When the cover is kept on a leash, your wallet will still be stretched at the vet

Animal insurance is the fastest-growing market in the industry. But with all the caveats, is it worth the premiums?
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You might be prepared to pay £4,000 for orthopaedic surgery and hydrotherapy to return your own joints to full working order, but would you cough up the same amount for your dog?

Thanks to spiralling vets' fees, pet cover has become the fastest-growing form of insurance in the UK.

Although it is marketed as giving animal lovers peace of mind, many policies actually provide inadequate levels of cover, according to research from Sainsbury's Bank, which provides pet policies.

Often, pet insurance is kept firmly on the leash, it reports: only 60 per cent of policies provide cover for vet fees in excess of £3,500.

And half do not give financial protection against long-term conditions and illnesses; in many cases, the costs of treatment for a recurring tumour would not be met after 12 months.

A lot of policies are riddled with such terms and conditions, as well as other exclusions, according to a survey by Which?, the consumer organisation.

"Pet insurance won't pay for any routine vaccinations - which insurers normally insist are kept up to date - neutering or routine care such as teeth cleaning," says a Which? spokesperson. "This means it doesn't cover the most common reasons for visiting the vet."

A rough industry estimate suggests that it costs between £50 and £500 a year to insure a dog, and £30 to £200 to cover a cat, so over the life of your pet, you should expect to pay out up to £5,000.

But given that most of our trips to the vet are the result of requirements that won't be covered, what do we get for our money?

Basic policies foot the bill for vet fees of at least £500 (see the table above) and pay out when your pet dies.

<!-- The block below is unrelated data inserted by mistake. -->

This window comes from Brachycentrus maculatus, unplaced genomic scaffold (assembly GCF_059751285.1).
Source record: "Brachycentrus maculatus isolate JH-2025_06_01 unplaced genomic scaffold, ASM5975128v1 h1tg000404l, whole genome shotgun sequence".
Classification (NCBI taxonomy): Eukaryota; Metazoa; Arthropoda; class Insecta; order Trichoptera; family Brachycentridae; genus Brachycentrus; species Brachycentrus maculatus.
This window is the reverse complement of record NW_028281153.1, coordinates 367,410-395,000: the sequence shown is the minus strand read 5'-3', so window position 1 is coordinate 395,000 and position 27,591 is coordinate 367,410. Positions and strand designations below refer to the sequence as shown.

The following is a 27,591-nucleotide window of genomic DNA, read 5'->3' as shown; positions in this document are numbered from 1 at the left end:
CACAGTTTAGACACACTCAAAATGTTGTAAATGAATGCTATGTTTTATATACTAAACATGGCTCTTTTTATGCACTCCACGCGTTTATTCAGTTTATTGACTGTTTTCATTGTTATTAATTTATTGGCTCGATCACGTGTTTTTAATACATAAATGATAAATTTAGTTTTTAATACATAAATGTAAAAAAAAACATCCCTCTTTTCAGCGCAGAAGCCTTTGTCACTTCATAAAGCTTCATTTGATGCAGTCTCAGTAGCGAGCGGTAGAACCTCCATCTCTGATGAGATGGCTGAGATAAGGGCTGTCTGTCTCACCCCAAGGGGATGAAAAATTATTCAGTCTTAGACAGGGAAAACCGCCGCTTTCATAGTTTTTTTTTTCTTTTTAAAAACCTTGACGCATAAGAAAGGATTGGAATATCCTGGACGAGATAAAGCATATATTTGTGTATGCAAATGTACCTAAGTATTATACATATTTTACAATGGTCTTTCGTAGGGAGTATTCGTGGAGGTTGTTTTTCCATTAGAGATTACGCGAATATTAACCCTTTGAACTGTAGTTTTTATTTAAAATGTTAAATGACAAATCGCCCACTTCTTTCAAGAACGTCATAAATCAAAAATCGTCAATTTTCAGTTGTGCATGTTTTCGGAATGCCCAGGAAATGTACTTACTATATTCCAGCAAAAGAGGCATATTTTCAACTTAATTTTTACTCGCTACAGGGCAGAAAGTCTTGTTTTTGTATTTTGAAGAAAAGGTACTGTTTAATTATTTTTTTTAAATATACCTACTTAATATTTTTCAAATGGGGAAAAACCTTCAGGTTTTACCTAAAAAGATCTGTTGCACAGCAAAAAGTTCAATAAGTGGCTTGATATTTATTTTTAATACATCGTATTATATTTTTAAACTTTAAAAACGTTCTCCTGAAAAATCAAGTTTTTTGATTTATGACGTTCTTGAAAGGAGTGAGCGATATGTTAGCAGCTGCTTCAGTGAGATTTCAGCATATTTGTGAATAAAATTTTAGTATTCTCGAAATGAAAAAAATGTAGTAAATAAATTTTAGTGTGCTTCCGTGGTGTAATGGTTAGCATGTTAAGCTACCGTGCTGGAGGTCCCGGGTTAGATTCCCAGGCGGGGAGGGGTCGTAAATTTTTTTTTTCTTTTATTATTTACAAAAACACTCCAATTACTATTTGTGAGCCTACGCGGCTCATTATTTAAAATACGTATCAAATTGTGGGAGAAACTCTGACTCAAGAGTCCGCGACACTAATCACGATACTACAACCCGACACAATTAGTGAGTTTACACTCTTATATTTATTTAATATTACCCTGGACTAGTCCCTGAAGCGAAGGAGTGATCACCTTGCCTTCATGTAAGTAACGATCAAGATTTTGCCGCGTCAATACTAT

On the other hand, comprehensive cover of £200 compensates you for the following: a pet "counsellor"; a lump sum for cancelling a holiday if your pet should need life-saving emergency treatment; and liability for third-party damage.

Policies should cover your pet in the event of an accident or illness, and usually, the full cost of treatment, including surgery and drugs.

Developments in animal care mean the cost of treatment can be steep: mending a dog's torn ligament can cost £1,500, and an MRI scan will set you back some £1,000. A cat that has been hit by a car might need treatment costing £600.

As a rule, start insurance when your pet is young; a new policy for an older pet is generally more expensive. Most insurers will specify a minimum age that the pet needs to be at the start of the policy (normally eight weeks old), and you can keep the cover in place over the course of its life.

Starting insurance for a pet over eight or nine years old is difficult but not impossible. More Than has no age limit, but Churchill and Direct Line both stipulate a maximum limit of eight years old.

"With both vets and industry data showing that pets are living longer, it's unacceptable for insurers to only cover young pets," argues David Pitt of More Than.

"Veterinary care has developed significantly over the past decade, but as pets get older, they are more likely to suffer illnesses, which can often be lengthy and expensive to treat."

Cover won't stop as the pet gets older, says Peter Gerrard of the price-comparison website insure-supermarket.com - "it just becomes much harder to start a policy".

Wary consumers should check whether their insurer imposes limits on compensation. Some put a cap on a payout per ongoing illness, whereas others limit the overall annual payout. In either case, if a pet has a pre-existing medical condition, it is unlikely to be covered.

Some providers will also lower premiums for pets that have been electronically tagged.

Don't forget, you'll normally have to pay an excess with a claim, usually between £50 and £100.

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